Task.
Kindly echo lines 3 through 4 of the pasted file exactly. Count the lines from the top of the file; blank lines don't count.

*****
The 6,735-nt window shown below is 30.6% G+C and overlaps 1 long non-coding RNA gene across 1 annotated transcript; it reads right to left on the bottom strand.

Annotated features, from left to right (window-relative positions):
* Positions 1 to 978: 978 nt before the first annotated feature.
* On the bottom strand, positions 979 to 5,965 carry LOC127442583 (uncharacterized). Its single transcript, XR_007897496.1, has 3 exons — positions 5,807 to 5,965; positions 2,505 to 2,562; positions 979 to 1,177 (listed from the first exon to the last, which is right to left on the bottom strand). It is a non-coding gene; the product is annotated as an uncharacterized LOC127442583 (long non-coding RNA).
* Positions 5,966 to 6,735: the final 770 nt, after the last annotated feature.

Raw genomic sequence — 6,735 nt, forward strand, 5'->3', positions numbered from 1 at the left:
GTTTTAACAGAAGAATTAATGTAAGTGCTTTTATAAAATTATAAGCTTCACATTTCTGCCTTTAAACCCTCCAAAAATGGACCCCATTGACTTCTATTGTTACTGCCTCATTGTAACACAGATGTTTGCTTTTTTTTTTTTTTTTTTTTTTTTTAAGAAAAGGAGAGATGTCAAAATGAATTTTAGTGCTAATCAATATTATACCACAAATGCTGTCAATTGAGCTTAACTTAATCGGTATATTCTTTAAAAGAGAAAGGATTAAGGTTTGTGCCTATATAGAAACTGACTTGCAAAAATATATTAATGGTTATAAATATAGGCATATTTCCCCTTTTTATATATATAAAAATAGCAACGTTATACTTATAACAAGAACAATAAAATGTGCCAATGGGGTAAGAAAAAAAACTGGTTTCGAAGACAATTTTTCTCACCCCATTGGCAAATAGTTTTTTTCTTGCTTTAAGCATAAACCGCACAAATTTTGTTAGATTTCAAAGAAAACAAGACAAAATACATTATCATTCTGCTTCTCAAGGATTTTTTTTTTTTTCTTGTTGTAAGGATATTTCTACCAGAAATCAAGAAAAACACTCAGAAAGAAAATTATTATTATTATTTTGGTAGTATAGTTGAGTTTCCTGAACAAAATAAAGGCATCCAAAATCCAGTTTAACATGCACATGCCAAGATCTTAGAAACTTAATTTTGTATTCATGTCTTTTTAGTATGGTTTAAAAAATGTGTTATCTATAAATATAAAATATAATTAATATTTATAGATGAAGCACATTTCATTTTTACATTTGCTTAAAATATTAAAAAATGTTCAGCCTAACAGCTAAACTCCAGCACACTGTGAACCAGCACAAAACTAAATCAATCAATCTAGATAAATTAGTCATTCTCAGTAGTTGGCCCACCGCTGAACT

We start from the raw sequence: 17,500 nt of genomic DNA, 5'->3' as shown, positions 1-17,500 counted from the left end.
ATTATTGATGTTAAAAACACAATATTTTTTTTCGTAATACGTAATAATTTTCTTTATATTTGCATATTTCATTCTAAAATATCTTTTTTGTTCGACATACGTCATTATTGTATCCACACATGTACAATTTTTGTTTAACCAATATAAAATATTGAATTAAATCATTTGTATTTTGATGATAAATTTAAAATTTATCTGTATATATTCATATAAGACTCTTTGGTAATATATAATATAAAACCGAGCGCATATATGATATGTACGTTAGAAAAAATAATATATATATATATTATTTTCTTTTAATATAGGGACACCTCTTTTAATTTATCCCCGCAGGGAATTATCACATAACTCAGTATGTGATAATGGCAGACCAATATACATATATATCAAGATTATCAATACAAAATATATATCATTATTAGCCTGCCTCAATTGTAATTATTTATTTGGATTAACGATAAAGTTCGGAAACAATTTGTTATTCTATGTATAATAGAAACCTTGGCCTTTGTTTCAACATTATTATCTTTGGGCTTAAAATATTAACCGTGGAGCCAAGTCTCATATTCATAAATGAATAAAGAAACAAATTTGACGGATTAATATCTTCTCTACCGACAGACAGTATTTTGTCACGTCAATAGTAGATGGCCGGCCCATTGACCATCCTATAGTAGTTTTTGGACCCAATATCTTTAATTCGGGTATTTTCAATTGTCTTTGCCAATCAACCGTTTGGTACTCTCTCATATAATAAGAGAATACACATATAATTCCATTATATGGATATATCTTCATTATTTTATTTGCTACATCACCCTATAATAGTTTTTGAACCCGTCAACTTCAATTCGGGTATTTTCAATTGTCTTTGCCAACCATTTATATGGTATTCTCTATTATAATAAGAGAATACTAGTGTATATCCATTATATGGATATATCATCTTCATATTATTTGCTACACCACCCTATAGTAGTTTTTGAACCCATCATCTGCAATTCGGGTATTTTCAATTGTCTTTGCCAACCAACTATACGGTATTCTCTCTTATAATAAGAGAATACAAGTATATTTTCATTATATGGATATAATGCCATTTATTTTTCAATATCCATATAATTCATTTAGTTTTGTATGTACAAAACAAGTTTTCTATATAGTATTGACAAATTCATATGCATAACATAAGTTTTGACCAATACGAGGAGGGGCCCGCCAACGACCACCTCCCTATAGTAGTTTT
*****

* Positions 1 to 978: 978 nt before the first annotated feature.
* On the bottom strand, positions 979 to 5,965 carry LOC127442583 (uncharacterized). Its single transcript, XR_007897496.1, has 3 exons — positions 5,807 to 5,965; positions 2,505 to 2,562; positions 979 to 1,177 (listed from the first exon to the last, which is right to left on the bottom strand). It is a non-coding gene; the product is annotated as an uncharacterized LOC127442583 (long non-coding RNA).